Sunday, January 28, 2001
DO THIS IF . . . You are a dog lover and can stay balanced on skis while being pulled by what amounts to a small army of fur.
DON'T TRY THIS IF . . . You have a delicate derriere and are tone deaf to the call of the wild.
COST: Skijoring lessons at the Telemark Inn (see below) cost $25 per hour; use your own skis or rent in town. You may also bring your own pooch (and keep him at the kennel down the road) or borrow one of innkeeper/instructor Steve Crone's.
GETTING THERE: To reach Bethel, fly to Portland, Maine (United, US Airways and other major carriers fly from Washington for about $250 round trip) and drive about 70 miles northwest on I-495 north to Exit 11. Pick up Route 202 to 26, then turn onto Route 5, which leads into town.
WHERE TO STAY: To live, breathe and sleep skijoring, stay at the five-bedroom Telemark Inn (10 rugged miles from Bethel, call for directions; 207-836-2703, www.telemarkinn.com), where Steve offers lessons that go beyond snowplowing and learning to say "Whoa." He will also introduce you to his family of dogs; take you for a moonlit ride on his dog-pulled all-terrain vehicle; regale you with kooky tales over dinner; and stoke up the wood-burning sauna for a late-night steam. Rates run $95 per night, or $120 all-inclusive (two-night minimum), which includes five meals, hors d'oeuvres, use of ski touring center, snowshoeing and other winter activities.
Closer to civilization, you can stay at any number of accommodations ringing Sunday River ski mountain. Info: 207-824-3000, www.sundayriver.com. For B&Bs in town, contact the Bethel Chamber of Commerce (800-442-5826, www.bethelmaine.com).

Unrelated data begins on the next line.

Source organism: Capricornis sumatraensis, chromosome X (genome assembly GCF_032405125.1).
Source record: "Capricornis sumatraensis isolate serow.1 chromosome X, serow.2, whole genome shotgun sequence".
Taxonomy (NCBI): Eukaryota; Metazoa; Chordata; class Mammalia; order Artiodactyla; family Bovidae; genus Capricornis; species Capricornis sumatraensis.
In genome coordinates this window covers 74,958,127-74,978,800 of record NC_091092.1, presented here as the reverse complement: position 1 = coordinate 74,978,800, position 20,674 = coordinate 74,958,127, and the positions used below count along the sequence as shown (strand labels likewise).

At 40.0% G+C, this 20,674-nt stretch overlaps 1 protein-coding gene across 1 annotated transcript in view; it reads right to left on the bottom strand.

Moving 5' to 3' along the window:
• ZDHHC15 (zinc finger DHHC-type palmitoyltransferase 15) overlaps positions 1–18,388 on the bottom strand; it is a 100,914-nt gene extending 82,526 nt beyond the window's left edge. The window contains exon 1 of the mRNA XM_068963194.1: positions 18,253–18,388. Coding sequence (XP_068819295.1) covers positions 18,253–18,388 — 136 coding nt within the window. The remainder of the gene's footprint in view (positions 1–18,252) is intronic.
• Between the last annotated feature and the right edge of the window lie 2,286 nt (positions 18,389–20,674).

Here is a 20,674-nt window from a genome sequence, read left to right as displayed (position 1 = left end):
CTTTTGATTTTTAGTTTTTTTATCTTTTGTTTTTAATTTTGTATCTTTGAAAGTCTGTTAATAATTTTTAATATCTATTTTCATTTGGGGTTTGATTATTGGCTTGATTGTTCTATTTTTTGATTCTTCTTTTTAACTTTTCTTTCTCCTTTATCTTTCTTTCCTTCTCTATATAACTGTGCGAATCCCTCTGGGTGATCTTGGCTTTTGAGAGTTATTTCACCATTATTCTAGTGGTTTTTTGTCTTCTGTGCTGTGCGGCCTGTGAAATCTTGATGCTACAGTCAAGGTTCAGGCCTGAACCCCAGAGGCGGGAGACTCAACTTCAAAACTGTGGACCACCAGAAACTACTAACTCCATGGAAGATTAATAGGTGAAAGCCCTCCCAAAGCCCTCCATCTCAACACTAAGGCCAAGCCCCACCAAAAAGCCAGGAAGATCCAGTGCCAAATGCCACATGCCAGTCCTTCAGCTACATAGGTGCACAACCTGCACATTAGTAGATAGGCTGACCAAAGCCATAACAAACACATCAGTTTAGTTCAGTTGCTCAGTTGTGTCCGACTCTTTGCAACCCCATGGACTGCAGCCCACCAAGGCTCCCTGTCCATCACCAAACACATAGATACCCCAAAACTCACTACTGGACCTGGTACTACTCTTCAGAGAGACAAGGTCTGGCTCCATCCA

WHERE TO EAT: The Telemark Inn's winter weekend packages include meals, and despite the lodge's rustic air the food falls on the side of big-city chic (i.e. sushi roll appetizers, salmon steak with vanilla-tinged mashed potatoes). You also can find hearty apres-ski food and ales around Bethel and (atop) Sunday River, including Sunday River Brewing Company (Junction 2 and Sunday River Road) and the Sudbury Inn (151 Main St.), a local hangout with entertainment and pub food downstairs and finer fireside dining upstairs.
OTHER ACTIVITIES: The Telemark Inn offers a slew of cold-weather activities, including snowshoeing, winter treks around its 30 acres of trails, horse- (or cow-) drawn sleigh rides, horseback riding and playing with Steve's affectionate dogs.
At Great Glen Trails Outdoor Center (Route 16, Pinkham Notch, Gorham, N.H.; 603-466-2333, www.mt-washington.com), scale blustery Mount Washington in a winter SnowCoach or don cold-weather accouterments and explore acres of wintry trails. There is also snow tubing, snowmobiling and ice skating; contact the chamber of commerce for details.
-- Andrea Sachs